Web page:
A native of Kazakhstan, Danna Ibrasheva arrived in Canada with 10 years of experience in human resources. In her new country, she decided to become  a business analyst. When asked why she chose to leave human resources, she mentioned experiencing burnout in the HR industry due to the emotionally draining nature of the profession.

Ibrasheva decided to learn how to code. She enrolled in the Women in Tech program, which is offered by the Making Changes Association and provided free of charge to newcomers like Ibrasheva.

She graduated in the top three of her cohort and secured an internship at TC Energy in Calgary. Ibrasheva then spent three months searching for a job; after 252 job applications, 12 screening calls, three coding challenges and six interviews, she received two job offers.

Danna Ibrasheva. Photo: Submitted

“Job hunting was very stressful. I recommend new immigrants to be prepared for the process,” Ibrasheva said. “Be resilient and patient because you will face so many obstacles. Be ready for rejections, lots of rejections.

“The Canadian job market is based on networking and referrals. It is not about what you know, it is about who you know.” 

Neha Sharma, originally from India, transitioned from the aviation industry to human resources. She arrived as an international student and earned her MBA in St.Catherines, Ont.

“I left my comfortable job of 15 years and decided to take the leap of faith. Transitioning from being a flight attendant to an international student was overwhelming,” Sharma said. 

“To begin with, I lost my social and financial independence. Earlier, I was travelling the world, and now I was cocooned in a small room in a student living apartment. It felt like my wings had been clipped off. With no incoming cash flow, and my savings being spent in paying exorbitant tuition fees and taking care of my living expenses, I had to be wise and frugal with my spendings.” 

During her first year in Canada, Sharma focused on studying and didn’t look for work. She completed an MBA and still found it hard to get her foot in the door of a Canadian company.

While looking for jobs on LinkedIn, she connected with Immigrant Networks and began to expand her network and engage in information interviews. She honed her resume and began to post HR-relevant content on her LinkedIn account. 

“Creating my personal brand was instrumental in landing my current role. The effort that I put into building my online presence led to people reaching out to me,” Sharma said. “Some of my content went viral and I was approached by a recruiter for my current role.”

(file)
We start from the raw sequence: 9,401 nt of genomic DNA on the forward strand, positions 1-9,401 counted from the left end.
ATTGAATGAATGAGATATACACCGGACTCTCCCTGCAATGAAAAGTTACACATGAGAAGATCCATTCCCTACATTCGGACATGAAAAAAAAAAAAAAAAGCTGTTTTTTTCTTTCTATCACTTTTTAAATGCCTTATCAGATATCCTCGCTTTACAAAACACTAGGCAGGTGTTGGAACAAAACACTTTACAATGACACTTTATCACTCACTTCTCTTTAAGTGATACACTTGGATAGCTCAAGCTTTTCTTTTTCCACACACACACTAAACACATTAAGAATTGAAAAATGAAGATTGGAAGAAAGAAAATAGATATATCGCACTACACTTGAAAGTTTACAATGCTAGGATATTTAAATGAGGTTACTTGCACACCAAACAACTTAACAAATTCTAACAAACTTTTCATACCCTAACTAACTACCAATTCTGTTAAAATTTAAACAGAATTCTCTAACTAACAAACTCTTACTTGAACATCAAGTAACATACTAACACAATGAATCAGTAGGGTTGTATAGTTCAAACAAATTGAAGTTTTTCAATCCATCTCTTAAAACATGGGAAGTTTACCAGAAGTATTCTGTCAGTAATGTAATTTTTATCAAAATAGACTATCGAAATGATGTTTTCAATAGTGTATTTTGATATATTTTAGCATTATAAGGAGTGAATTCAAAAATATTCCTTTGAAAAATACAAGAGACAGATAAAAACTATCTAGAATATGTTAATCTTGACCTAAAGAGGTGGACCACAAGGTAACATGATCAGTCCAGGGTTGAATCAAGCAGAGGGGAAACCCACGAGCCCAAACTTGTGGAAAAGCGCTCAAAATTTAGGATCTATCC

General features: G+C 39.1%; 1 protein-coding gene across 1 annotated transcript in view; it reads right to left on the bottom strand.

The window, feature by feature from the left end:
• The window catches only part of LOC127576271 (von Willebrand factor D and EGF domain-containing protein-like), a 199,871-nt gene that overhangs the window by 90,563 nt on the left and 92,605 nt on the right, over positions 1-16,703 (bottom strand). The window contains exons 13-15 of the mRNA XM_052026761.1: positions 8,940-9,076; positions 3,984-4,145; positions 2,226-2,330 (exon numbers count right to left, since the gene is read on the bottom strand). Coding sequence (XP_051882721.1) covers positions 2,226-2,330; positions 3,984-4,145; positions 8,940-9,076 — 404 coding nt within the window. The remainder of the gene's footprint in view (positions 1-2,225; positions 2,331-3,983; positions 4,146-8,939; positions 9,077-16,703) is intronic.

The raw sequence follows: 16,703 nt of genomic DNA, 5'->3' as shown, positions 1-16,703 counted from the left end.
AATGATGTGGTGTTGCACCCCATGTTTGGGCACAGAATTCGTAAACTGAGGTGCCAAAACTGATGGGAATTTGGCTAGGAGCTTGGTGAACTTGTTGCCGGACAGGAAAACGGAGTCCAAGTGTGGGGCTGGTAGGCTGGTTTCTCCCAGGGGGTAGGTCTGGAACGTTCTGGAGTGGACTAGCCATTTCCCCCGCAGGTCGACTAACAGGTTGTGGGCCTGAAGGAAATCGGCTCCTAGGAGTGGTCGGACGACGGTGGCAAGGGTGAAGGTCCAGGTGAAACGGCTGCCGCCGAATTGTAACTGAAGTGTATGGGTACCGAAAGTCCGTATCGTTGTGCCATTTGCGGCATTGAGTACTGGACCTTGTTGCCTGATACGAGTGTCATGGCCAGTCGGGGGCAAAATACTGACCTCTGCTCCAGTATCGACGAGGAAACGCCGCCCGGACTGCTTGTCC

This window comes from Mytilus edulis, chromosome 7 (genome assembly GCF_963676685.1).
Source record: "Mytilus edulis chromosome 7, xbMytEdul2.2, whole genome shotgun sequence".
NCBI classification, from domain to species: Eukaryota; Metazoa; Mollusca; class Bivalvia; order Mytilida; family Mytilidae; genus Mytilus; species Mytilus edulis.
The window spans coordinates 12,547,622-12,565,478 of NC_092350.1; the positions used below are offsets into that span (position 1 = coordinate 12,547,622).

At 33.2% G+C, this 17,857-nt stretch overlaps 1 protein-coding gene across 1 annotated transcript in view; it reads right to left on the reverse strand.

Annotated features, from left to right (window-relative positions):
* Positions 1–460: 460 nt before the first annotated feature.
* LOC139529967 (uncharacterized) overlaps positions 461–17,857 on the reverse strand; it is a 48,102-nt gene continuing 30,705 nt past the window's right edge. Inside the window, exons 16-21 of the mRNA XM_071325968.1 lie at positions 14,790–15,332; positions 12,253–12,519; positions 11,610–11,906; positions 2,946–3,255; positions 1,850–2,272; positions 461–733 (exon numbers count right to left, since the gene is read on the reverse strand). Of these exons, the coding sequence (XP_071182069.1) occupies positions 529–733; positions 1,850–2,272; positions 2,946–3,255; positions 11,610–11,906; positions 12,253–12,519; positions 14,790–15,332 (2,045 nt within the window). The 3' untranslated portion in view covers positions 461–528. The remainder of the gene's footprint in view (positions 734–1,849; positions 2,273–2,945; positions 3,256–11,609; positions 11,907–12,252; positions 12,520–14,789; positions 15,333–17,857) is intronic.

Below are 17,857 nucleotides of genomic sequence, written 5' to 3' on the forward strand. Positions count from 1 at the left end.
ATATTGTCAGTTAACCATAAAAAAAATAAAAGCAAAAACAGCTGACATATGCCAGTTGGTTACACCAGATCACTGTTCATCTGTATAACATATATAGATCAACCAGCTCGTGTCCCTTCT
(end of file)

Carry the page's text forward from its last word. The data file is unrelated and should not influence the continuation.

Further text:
Neha Sharma. Photo: Submitted

Sharma said  people who wish to move to Canada should conduct research before coming. 

“Sometimes reality can hit hard after landing into a new country. Culture shock, variations in weather, lack of a support system, and anxiety about job search can make the transition to a different country strenuous and can make people disappointed and demotivated,” she said.

“There is no one strategy that fits all and hence, one needs to be open to unlearn, learn and relearn. Networking and reaching out to professionals in roles similar to your area of expertise can provide industry insights. Formulating a targeted approach can culminate into getting that one opportunity that enables you to get your foot into the door.”


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Makhabbat Aitekenova, a journalist from Kazakhstan, is a graduate of Nazarbayev University, the country's top institution known for its English-language instruction. With over five years of experience in broadcast journalism and digital media, Makhabbat is skilled in writing for television, radio and newspapers. She recently arrived in Canada in September 2023, with plans to further her career in journalism, focusing on local and immigrant stories. In her spare time, Makhabbat enjoys reading books about Canada, with her latest literary delight being 'The Colony of Unrequited Dreams' by Wayne Johnston. You are welcome to follow her on LinkedIn and X.